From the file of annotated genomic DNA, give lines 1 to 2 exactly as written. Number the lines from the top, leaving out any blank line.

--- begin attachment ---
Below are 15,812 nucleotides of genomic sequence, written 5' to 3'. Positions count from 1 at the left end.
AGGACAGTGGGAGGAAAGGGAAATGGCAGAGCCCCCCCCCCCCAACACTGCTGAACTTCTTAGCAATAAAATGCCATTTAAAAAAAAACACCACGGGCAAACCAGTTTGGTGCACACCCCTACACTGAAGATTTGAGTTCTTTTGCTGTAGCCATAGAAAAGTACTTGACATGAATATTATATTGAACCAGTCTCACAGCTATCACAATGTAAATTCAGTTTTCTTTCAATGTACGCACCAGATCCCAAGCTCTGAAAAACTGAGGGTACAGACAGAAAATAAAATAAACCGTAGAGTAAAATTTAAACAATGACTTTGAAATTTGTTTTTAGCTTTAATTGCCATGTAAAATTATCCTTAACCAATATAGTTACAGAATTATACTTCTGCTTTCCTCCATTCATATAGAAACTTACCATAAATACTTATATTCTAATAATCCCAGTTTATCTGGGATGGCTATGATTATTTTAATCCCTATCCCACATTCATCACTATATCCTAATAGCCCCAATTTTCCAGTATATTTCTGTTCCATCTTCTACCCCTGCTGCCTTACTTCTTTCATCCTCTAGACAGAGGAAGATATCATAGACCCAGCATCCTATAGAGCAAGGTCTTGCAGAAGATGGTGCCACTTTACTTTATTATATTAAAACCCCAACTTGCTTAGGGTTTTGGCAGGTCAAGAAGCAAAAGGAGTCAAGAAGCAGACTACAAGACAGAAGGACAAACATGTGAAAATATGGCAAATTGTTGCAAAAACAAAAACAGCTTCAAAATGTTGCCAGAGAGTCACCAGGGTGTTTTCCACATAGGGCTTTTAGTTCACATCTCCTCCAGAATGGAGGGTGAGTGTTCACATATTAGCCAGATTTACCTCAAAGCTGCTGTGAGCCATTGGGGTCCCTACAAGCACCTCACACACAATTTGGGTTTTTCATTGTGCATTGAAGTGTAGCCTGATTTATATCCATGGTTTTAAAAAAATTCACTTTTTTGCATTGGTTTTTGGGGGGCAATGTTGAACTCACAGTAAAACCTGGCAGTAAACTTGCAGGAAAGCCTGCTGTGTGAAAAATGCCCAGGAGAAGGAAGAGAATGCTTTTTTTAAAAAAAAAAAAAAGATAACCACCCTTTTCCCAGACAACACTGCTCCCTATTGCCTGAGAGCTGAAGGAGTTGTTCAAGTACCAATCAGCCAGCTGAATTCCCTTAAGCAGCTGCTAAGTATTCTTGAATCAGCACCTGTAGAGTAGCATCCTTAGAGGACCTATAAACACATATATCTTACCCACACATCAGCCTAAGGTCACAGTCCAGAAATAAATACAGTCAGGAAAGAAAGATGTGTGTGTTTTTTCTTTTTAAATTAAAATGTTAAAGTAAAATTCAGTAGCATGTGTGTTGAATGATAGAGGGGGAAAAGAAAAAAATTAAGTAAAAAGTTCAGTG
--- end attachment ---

Below are 15,812 nucleotides of genomic sequence, written 5' to 3'. Positions count from 1 at the left end.
AGGACAGTGGGAGGAAAGGGAAATGGCAGAGCCCCCCCCCCCCAACACTGCTGAACTTCTTAGCAATAAAATGCCATTTAAAAAAAAACACCACGGGCAAACCAGTTTGGTGCACACCCCTACACTGAAGATTTGAGTTCTTTTGCTGTAGCCATAGAAAAGTACTTGACATGAATATTATATTGAACCAGTCTCACAGCTATCACAATGTAAATTCAGTTTTCTTTCAATGTACGCACCAGATCCCAAGCTCTGAAAAACTGAGGGTACAGACAGAAAATAAAATAAACCGTAGAGTAAAATTTAAACAATGACTTTGAAATTTGTTTTTAGCTTTAATTGCCATGTAAAATTATCCTTAACCAATATAGTTACAGAATTATACTTCTGCTTTCCTCCATTCATATAGAAACTTACCATAAATACTTATATTCTAATAATCCCAGTTTATCTGGGATGGCTATGATTATTTTAATCCCTATCCCACATTCATCACTATATCCTAATAGCCCCAATTTTCCAGTATATTTCTGTTCCATCTTCTACCCCTGCTGCCTTACTTCTTTCATCCTCTAGACAGAGGAAGATATCATAGACCCAGCATCCTATAGAGCAAGGTCTTGCAGAAGATGGTGCCACTTTACTTTATTATATTAAAACCCCAACTTGCTTAGGGTTTTGGCAGGTCAAGAAGCAAAAGGAGTCAAGAAGCAGACTACAAGACAGAAGGACAAACATGTGAAAATATGGCAAATTGTTGCAAAAACAAAAACAGCTTCAAAATGTTGCCAGAGAGTCACCAGGGTGTTTTCCACATAGGGCTTTTAGTTCACATCTCCTCCAGAATGGAGGGTGAGTGTTCACATATTAGCCAGATTTACCTCAAAGCTGCTGTGAGCCATTGGGGTCCCTACAAGCACCTCACACACAATTTGGGTTTTTCATTGTGCATTGAAGTGTAGCCTGATTTATATCCATGGTTTTAAAAAAATTCACTTTTTTGCATTGGTTTTTGGGGGGCAATGTTGAACTCACAGTAAAACCTGGCAGTAAACTTGCAGGAAAGCCTGCTGTGTGAAAAATGCCCAGGAGAAGGAAGAGAATGCTTTTTTTAAAAAAAAAAAAAAGATAACCACCCTTTTCCCAGACAACACTGCTCCCTATTGCCTGAGAGCTGAAGGAGTTGTTCAAGTACCAATCAGCCAGCTGAATTCCCTTAAGCAGCTGCTAAGTATTCTTGAATCAGCACCTGTAGAGTAGCATCCTTAGAGGACCTATAAACACATATATCTTACCCACACATCAGCCTAAGGTCACAGTCCAGAAATAAATACAGTCAGGAAAGAAAGATGTGTGTGTTTTTTCTTTTTAAATTAAAATGTTAAAGTAAAATTCAGTAGCATGTGTGTTGAATGATAGAGGGGGAAAAGAAAAAAATTAAGTAAAAAGTTCAGTG